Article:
Searching over 5,500,000 cases.


searching
Buy This Entire Record For $7.95

Download the entire decision to receive the complete text, official citation,
docket number, dissents and concurrences, and footnotes for this case.

Learn more about what you receive with purchase of this case.

James Shackelford Heating and Cooling, LC v. AT&T Corp.

United States District Court, W.D. Missouri, Western Division

November 21, 2017

JAMES SHACKELFORD HEATING AND COOLING, LC, Plaintiff,
v.
AT&T CORPORATION, et al., Defendants.

          ORDER AND OPINION (1) DENYING DEFENDANTS' MOTION TO COMPEL ARBITRATION AND STAY ACTION, AND (2) RESETTING DEADLINES FOR RULE 26 CONFERENCE AND PARTIES' JOINT PROPOSED SCHEDULING ORDER

          ORTRIE D. SMITH, SENIOR JUDGE.

         Pending is a motion filed by Defendants asking the Court to compel arbitration. Doc. #14. For the following reasons, Defendants' motion is denied.

         I. BACKGROUND[1]

         Plaintiff James Shackelford Heating and Cooling, L.C., is a heating, ventilation, and air-conditioning (HVAC) installation and repair business. Since its inception in 1998, Plaintiff had the same landline phone number (“landline”), which was provided by Defendants AT&T Corporation, AT&T Mobility LLC, and AT&T Mobility II LLC. In July 2011, Plaintiff moved its shop location, and asked Defendants to relocate its landline. Defendants initially informed Plaintiff the landline could be relocated. But after Plaintiff relocated, Defendants explained to Plaintiff the landline could not be relocated. Defendants offered to have Plaintiff's landline ported to a cell phone number, meaning when calls were made to the landline, the call would be received at the cell phone number. According to the parties' briefing on the pending motion, Defendants ported Plaintiff's landline to a personal cell phone number acquired by Plaintiff's sole member, agent, and employee, James Shackelford. Shackelford acquired cell service for his personal cell phone number from AT&T Mobility LLC beginning in or about June 2010.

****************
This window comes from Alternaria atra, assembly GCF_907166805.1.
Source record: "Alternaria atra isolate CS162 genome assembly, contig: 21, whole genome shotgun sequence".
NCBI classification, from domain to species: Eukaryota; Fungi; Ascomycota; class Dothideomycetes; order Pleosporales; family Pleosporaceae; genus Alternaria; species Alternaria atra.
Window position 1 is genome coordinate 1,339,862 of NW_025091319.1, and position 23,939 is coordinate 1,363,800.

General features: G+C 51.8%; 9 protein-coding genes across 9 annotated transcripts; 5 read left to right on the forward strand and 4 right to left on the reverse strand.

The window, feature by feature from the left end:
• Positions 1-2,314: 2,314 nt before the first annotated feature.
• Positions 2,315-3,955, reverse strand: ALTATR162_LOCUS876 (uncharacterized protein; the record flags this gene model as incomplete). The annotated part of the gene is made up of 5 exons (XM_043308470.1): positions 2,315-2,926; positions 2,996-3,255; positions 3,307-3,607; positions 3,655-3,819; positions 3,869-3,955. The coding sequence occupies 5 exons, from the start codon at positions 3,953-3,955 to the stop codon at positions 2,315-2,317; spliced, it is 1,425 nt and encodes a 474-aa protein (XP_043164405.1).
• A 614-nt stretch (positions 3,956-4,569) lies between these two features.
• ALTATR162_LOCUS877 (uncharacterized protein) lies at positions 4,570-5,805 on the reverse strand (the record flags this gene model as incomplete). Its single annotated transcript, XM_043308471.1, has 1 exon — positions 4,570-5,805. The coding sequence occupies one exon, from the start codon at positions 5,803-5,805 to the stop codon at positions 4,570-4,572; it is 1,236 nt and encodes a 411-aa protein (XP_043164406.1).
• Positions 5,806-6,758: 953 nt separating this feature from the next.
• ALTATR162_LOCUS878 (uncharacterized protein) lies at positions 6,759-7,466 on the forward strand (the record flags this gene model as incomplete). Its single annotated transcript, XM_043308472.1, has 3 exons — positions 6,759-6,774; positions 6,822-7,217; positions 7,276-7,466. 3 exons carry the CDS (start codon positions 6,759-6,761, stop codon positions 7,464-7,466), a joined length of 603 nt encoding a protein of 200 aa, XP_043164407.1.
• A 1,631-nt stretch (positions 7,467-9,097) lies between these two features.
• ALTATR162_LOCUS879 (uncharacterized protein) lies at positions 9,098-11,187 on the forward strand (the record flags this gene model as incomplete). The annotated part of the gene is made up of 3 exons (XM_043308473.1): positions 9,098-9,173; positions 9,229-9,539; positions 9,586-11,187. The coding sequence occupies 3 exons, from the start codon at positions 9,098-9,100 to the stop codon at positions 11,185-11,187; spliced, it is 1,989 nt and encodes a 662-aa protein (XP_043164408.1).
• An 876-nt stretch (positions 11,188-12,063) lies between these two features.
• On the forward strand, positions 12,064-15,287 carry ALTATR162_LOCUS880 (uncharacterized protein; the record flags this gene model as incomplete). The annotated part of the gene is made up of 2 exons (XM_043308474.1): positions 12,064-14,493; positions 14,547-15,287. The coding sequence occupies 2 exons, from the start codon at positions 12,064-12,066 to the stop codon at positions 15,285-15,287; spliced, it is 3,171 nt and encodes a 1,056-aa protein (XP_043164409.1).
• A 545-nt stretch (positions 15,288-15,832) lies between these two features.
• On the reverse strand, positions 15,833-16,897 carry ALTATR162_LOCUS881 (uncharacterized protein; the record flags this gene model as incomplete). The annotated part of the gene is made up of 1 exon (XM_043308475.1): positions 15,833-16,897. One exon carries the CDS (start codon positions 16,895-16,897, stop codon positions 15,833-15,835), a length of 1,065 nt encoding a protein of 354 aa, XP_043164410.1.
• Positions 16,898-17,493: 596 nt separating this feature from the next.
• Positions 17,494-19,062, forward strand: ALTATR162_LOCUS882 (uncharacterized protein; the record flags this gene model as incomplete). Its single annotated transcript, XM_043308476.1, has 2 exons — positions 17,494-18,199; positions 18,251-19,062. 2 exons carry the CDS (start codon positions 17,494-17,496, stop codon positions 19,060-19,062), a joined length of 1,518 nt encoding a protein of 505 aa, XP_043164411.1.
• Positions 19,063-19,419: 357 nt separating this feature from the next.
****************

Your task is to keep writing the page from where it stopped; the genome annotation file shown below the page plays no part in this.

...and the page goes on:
Relevant to the pending motion, Shackelford agreed, according to Defendants, to arbitrate disputes arising from his cell service.

         After the landline was ported in July 2011, Plaintiff alleges it experienced “an immediate drop in call volume, ” and “repeatedly contacted Defendants to ensure there was no problem with the ported line.” Plaintiff was assured by Defendants there was no issue, and the ported landline was working as expected. According to Plaintiff, its call volume never increased to the previous level, even though it was assured by Defendants that there was no issue with Plaintiff's ported landline.